Once she is married, the husband has the same right to countermand what the woman has promised. There’s a note of condescension here because it apparently only women who make “any thoughtless utterance of her lips by which she has bound herself.” (30:6) But what’s also important here is that it is incumbent upon the father or husband to speak up when they hear of it. They cannot give remain silent, appear to assent, and then come back some time later and nullify the woman’s vow. He must speak up when he hears the vow, otherwise, “he has validated them, because he said nothing to her at the time that he heard of them.” (30:14)

We may squirm uncomfortably about this, but I suspect that this rule actually brought a great deal of justice to women who would make a promise, and then possibly months later have their father or husband revoke the vow. I’m sure that compared to other societies of the time where women were mere chattel, these rules brought substantial dignity to Israelite women. It’s also a reminder to us that women have and will continue to play a prominent role in Israel’s history.

The structure Numbers is a brilliant interweaving of rules and ordinances with narrative action. And now, “The Lord spoke to Moses, saying, “Avenge the Israelites on the Midianites; afterward you shall be gathered to your people.” (31:1) The instructions are to send a thousand men from each tribe, so an army of 12,000 goes up against the Midianites, accompanied by “Phinehas son of Eleazar the priest, with the vessels of the sanctuary and the trumpets for sounding the alarm in his hand.” (31:6) I presume Phineas’s presence signifies this is a God-ordained battle. In any event, the Israelites are triumphant, having killed every Midianite male. Israel takes “the women of Midian and their little ones captive; and they took all their cattle, their flocks, and all their goods as booty.” (31:9) and then burn down all the Midianite towns, returning to the Israeli “camp on the plains of Moab by the Jordan at Jericho.” (31:12)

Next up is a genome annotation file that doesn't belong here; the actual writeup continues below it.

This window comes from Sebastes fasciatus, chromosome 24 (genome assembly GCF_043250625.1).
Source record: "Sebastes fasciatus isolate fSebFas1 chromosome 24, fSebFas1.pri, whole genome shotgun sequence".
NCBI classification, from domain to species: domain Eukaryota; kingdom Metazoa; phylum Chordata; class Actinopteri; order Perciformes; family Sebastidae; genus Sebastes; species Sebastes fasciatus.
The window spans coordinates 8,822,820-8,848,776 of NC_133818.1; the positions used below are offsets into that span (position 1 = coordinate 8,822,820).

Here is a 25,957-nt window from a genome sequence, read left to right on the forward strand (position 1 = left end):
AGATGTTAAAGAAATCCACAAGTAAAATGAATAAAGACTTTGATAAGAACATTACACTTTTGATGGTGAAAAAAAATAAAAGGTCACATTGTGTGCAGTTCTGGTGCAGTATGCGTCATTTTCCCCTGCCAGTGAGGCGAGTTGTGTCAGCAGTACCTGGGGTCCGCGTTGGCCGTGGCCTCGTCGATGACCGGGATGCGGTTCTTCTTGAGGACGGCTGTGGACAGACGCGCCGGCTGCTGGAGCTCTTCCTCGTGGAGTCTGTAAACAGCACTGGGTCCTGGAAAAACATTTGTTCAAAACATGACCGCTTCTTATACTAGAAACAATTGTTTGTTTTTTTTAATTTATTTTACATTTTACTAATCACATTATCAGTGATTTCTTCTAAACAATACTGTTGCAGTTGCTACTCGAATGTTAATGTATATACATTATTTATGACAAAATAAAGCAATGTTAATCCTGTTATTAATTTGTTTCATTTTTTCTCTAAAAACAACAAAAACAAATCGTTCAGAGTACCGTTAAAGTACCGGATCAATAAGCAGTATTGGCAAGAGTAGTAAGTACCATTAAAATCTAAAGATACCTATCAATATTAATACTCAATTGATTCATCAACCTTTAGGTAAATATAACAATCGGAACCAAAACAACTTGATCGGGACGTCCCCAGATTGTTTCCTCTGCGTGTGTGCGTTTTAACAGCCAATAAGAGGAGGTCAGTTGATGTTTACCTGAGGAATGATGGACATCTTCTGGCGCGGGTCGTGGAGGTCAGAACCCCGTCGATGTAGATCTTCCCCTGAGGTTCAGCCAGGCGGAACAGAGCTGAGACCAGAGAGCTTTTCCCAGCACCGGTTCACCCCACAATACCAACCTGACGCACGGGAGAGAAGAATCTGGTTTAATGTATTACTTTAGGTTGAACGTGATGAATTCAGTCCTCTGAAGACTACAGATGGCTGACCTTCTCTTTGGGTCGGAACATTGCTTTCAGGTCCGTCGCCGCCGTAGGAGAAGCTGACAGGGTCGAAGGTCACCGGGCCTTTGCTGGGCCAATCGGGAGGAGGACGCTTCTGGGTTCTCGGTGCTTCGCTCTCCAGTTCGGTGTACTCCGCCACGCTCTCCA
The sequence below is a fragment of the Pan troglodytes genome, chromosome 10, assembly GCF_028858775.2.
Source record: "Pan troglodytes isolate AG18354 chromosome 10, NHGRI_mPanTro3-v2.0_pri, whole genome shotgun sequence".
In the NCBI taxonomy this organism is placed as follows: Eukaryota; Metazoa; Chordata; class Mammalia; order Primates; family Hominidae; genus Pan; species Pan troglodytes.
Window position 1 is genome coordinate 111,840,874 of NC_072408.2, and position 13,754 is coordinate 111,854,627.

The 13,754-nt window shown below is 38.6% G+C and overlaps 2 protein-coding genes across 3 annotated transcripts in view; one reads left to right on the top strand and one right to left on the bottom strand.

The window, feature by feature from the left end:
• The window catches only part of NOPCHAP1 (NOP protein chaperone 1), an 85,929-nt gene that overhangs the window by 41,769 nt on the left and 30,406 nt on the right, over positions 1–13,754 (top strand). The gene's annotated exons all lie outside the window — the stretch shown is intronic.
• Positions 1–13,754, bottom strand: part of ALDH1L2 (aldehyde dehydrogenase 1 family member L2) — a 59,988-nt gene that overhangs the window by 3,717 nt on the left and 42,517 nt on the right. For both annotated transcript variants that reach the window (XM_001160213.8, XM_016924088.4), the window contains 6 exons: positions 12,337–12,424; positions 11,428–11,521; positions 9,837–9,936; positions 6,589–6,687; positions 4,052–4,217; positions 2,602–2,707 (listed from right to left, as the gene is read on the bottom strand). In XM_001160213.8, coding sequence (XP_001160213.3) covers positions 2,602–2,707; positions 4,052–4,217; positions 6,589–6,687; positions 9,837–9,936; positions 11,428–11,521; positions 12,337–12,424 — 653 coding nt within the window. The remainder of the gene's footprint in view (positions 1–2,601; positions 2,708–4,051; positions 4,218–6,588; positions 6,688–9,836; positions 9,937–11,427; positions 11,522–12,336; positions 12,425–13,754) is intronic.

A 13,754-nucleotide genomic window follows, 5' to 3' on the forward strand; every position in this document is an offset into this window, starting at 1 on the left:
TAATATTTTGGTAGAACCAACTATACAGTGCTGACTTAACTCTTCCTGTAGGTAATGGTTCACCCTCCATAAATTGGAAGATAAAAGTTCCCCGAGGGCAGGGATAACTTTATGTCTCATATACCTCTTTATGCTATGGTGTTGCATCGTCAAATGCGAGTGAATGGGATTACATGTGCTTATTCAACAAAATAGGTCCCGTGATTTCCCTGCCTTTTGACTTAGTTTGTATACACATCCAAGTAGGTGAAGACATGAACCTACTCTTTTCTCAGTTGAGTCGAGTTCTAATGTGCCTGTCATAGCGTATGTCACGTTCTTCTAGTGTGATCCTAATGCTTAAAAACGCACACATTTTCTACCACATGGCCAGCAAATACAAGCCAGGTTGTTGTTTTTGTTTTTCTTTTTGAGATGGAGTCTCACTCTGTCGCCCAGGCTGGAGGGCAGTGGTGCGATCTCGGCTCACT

This is a disturbing incident on many fronts, since it appears to be a cold-hearted aggression without any Midianite provocation. And yet it is God-ordained. I think we can best view it as a dress rehearsal for battles to come, but that does not make it any less disturbing.

Luke 1:67–80: Luke devotes about as much space to John the Baptist’s birth as he does to Jesus’. Unlike the almost silent Joseph, now that Zechariah has been freed of his muteness, he cannot stop talking. And we encounter a second song in Luke’s first chapter, the canticle of Zechariah, known as the Benedictus. It’s a benediction that first recalls God’s promise of sending a messiah,
 Blessed be the Lord God of Israel,
    for he has looked favorably on his people and redeemed them.
     He has raised up a mighty savior for us
    in the house of his servant David, (68, 69)

Then, after praising God for remembering Israel, Zechariah describes John’s future role in Israel:
And you, child, will be called the prophet of the Most High;
    for you will go before the Lord to prepare his ways,
   to give knowledge of salvation to his people
    by the forgiveness of their sins. (76, 77)

Which of course is exactly what John did. What’s crucial to note here is that Zechariah asserts that John’s role will be prophetic and preparatory: “you will go before the Lord to prepare his ways,” John is the foreshadowing of someone even greater to come, the Messiah himself, who ultimately will “give light to those who sit in darkness and in the shadow of death.” (79)

As we’ve noted before, I think Luke devotes all this space to John and especially here in Zechariah’s song to make it clear to his Gentile audience that Jesus is the fulfillment of prophecy. Unlike Matthew, whose audience was familiar with Scripture, Luke cannot quote prophecy since it would have been unknown to his community. But in Zechariah’s song, we have a gorgeous summation of prophetic scripture that points very clearly to Jesus, to whose birth he will finally turn now that Luke has laid the messianic groundwork.